This portrait of an unidentified woman, taken in Wellington, New Zealand is a fine example of a carte-de-visite. Popular in the mid- to late-nineteenth century, cartes-de-visite literally functioned as a formal ‘visiting card’. The significance and ubiquity of cartes-de-visite as a form of cultural exchange during this period cannot be underestimated. Although in the latter part of the nineteenth century they were increasingly replaced in esteem by the cabinet card, during their time cartes-de-visite had enormous popularity and were produced by the millions world-wide. They were mostly albumen prints, though this example from the studio of Cazneau & Connolly, from 1883-85, is a platinum print. This suggests a more advanced and expensive printing process and possibly points to the social status of the woman photographed.
Cartes-de-visite like this one were usually collected and put into home albums, so one could in some way ‘revisit’ the memory of the guest or friend in question, or display one’s social standing through the expansive collection of ‘visitors’, namely via their fixed image. The present example shows remnants of a tape on the back which probably was used to affix it in an album.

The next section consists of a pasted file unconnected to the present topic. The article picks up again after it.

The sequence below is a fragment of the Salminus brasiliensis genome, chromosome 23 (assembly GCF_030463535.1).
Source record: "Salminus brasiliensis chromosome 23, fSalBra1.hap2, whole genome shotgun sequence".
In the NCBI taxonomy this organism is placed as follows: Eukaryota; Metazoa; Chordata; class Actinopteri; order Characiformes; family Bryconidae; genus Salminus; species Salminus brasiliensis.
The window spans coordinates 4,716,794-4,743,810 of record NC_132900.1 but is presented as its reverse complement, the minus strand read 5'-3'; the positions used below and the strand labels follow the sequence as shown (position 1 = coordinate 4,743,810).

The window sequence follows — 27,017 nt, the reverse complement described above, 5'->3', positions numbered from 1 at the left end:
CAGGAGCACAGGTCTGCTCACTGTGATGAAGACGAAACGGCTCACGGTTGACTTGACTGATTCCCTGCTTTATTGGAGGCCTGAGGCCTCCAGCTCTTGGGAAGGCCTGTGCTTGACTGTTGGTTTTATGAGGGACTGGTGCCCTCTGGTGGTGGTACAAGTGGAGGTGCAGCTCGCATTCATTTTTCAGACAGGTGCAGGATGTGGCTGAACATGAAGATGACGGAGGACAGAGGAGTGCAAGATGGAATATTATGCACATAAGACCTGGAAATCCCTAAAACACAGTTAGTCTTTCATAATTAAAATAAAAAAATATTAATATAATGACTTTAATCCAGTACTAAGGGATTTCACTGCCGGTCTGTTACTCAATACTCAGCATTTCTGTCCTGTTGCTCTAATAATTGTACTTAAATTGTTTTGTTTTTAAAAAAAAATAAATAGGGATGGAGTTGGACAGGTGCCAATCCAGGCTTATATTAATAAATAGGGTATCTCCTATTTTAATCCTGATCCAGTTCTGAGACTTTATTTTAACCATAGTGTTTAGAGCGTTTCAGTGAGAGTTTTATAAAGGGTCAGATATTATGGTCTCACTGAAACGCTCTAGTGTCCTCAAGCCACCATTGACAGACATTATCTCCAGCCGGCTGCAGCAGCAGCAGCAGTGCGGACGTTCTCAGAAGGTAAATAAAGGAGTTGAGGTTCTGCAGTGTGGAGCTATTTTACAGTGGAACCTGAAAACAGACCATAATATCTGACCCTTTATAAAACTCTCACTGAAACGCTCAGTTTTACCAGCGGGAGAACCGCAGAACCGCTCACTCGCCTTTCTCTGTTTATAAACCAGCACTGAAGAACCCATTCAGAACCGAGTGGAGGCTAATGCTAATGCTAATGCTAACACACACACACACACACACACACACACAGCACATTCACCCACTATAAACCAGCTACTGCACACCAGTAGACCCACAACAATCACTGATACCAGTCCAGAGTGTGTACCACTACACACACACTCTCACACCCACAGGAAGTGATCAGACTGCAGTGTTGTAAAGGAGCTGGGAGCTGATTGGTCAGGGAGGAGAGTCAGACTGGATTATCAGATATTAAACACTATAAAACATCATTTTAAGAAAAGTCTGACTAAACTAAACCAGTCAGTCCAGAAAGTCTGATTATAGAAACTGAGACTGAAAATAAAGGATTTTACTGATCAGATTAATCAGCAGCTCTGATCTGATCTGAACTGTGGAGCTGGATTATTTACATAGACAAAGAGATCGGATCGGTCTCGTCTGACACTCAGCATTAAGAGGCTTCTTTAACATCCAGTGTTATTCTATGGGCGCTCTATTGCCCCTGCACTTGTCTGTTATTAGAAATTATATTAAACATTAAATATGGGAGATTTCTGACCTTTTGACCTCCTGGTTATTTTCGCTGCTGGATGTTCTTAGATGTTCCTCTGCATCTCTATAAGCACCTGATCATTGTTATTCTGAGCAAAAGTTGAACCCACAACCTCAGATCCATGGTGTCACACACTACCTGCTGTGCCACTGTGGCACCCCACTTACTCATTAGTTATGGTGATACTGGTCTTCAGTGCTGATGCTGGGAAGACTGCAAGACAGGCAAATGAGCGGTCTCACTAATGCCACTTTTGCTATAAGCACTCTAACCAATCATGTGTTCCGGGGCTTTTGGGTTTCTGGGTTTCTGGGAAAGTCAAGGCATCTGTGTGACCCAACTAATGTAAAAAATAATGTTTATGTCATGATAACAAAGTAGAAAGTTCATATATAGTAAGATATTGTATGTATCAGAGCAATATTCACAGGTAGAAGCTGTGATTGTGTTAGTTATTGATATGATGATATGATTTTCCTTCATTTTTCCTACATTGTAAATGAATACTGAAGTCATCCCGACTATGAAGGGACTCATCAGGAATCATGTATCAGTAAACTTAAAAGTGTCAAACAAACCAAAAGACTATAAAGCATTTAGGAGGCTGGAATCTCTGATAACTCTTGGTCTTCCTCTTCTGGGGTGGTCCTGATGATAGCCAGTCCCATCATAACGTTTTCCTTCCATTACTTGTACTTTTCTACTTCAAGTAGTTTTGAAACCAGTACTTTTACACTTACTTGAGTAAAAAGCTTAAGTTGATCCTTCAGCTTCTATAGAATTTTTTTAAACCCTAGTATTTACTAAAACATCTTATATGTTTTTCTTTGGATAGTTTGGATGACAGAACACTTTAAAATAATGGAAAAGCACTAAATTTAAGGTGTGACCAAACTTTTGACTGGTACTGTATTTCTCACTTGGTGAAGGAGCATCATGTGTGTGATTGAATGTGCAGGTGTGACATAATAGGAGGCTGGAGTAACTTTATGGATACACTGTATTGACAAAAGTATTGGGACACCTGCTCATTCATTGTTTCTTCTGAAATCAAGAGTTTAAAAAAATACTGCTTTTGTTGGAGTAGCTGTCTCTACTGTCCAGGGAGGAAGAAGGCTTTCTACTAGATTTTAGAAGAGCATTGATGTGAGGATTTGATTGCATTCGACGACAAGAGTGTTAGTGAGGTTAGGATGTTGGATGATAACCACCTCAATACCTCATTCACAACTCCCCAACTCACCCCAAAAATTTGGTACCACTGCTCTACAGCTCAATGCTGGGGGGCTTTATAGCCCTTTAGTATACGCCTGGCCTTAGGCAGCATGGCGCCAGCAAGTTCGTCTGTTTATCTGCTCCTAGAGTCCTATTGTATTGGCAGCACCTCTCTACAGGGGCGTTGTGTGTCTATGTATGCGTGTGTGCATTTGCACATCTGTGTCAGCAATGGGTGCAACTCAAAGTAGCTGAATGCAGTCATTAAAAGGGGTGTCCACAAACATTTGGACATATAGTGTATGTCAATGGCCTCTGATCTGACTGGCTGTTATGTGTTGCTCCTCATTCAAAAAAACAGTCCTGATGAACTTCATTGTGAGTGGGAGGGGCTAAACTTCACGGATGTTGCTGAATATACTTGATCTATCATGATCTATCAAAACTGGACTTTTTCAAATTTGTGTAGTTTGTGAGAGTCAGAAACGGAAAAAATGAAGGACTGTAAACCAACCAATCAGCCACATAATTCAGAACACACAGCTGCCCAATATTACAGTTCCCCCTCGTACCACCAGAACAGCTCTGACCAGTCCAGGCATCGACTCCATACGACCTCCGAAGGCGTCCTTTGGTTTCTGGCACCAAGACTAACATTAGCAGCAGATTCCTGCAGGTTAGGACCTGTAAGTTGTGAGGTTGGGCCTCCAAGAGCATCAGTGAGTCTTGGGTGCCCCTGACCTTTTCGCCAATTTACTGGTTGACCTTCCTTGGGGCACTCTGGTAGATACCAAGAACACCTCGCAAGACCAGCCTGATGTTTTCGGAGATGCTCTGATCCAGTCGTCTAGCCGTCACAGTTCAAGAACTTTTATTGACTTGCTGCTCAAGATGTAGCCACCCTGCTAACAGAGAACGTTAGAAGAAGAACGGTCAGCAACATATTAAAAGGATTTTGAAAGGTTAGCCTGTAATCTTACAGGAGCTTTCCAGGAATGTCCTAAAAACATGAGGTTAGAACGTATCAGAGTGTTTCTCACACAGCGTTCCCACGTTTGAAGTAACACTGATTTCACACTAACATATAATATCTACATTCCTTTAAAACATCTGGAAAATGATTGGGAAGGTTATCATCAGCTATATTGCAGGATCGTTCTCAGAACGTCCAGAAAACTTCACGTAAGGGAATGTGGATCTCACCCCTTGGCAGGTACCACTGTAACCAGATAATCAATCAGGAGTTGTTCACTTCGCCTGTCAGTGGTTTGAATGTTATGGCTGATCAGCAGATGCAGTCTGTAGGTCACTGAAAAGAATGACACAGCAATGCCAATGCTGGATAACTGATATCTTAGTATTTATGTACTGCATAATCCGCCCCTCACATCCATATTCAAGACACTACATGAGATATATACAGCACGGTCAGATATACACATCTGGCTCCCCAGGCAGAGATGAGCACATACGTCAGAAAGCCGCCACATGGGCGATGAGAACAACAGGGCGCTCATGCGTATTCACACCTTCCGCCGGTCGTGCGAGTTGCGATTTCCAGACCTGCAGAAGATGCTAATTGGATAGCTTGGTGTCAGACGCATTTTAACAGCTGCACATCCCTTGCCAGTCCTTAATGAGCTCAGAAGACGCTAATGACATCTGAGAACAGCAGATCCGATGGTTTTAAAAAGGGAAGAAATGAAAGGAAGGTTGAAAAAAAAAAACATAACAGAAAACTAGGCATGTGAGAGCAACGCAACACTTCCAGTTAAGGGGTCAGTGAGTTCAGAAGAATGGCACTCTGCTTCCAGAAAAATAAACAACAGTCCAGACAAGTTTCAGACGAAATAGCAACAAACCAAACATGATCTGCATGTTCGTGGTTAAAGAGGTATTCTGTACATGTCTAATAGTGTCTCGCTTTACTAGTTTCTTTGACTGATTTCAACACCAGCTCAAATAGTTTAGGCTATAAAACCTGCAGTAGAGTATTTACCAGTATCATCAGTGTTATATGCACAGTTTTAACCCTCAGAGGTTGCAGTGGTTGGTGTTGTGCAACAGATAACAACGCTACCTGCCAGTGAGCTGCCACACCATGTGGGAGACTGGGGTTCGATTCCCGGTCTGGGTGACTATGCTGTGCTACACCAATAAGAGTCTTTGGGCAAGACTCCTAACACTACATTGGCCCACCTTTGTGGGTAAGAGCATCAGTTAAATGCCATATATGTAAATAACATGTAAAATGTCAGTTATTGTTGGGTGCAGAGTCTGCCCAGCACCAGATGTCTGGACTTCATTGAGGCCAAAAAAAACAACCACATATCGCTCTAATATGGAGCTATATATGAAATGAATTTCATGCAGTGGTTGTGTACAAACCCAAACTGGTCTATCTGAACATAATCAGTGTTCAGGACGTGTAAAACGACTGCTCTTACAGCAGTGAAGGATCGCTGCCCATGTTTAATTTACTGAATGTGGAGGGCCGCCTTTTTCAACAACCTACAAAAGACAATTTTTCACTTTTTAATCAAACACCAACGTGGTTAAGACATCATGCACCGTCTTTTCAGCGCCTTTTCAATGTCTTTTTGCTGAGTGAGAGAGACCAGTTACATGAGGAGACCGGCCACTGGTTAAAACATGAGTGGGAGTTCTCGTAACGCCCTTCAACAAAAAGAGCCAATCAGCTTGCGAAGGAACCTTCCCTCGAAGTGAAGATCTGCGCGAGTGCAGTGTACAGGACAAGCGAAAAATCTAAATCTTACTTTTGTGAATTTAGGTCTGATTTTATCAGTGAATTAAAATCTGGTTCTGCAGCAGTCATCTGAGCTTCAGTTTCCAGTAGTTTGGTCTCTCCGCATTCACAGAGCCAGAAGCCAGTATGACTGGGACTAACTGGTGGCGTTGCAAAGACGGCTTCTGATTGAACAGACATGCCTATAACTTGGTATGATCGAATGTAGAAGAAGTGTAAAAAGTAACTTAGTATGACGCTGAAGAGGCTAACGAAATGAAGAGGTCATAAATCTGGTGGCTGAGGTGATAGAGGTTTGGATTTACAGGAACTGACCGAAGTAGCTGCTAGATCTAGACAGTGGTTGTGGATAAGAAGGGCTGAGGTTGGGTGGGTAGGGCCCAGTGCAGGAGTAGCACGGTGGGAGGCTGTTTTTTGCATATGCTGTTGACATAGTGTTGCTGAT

The photographed woman is young and wears a high collar, detailed with a white pattern. We see one of her flower-shaped earrings as she looks over her right shoulder, in full profile. The photographers have employed a ‘fade-out’ technique around the edges of the portrait, perhaps designed to generate a sense of softness or affection in the beholder toward the visiting lady.
carte-de-visite: 8.8 x 5.9 cm image; 10.2 x 6.4 cm mount card
Signature & date
Not signed. Not dated.
Gift of Geoffrey Batchen 2013
Not on display